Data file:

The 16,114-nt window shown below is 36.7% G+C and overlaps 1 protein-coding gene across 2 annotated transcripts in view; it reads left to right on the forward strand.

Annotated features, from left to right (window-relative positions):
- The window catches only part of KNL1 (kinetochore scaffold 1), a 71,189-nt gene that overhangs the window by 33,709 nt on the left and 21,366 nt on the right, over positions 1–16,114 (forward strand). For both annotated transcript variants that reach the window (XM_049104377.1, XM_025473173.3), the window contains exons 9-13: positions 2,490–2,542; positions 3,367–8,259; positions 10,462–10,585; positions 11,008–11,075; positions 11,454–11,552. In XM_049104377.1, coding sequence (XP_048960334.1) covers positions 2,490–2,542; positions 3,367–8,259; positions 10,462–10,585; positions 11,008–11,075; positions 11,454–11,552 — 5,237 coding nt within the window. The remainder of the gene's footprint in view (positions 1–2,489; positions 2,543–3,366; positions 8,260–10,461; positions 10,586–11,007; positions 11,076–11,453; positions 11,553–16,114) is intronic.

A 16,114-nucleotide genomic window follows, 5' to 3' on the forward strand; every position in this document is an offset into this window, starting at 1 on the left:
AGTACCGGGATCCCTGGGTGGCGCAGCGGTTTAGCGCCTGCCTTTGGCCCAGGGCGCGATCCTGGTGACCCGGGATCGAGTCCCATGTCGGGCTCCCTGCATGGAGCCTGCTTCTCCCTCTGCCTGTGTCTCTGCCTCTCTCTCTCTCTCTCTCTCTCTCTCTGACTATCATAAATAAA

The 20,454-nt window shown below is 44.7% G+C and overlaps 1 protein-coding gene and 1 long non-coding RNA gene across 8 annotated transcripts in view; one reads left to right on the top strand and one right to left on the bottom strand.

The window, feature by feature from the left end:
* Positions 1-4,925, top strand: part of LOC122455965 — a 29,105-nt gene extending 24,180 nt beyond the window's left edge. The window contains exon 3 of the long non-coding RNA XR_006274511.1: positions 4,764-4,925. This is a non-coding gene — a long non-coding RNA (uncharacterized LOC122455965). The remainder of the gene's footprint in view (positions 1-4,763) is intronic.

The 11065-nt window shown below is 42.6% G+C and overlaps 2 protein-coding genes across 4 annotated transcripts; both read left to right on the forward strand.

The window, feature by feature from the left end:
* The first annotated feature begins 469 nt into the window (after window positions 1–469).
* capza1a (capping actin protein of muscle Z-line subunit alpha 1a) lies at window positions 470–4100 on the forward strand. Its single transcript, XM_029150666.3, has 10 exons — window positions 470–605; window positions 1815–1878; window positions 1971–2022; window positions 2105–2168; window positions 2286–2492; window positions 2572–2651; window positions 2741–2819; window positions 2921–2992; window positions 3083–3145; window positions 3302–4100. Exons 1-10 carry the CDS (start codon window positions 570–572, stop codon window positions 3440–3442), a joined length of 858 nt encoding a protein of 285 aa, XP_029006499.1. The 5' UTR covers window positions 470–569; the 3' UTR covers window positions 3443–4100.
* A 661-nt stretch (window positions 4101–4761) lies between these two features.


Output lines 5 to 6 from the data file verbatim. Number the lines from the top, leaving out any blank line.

AGTACCGGGATCCCTGGGTGGCGCAGCGGTTTAGCGCCTGCCTTTGGCCCAGGGCGCGATCCTGGTGACCCGGGATCGAGTCCCATGTCGGGCTCCCTGCATGGAGCCTGCTTCTCCCTCTGCCTGTGTCTCTGCCTCTCTCTCTCTCTCTCTCTCTCTCTCTGACTATCATAAATAAA

The 20,454-nt window shown below is 44.7% G+C and overlaps 1 protein-coding gene and 1 long non-coding RNA gene across 8 annotated transcripts in view; one reads left to right on the top strand and one right to left on the bottom strand.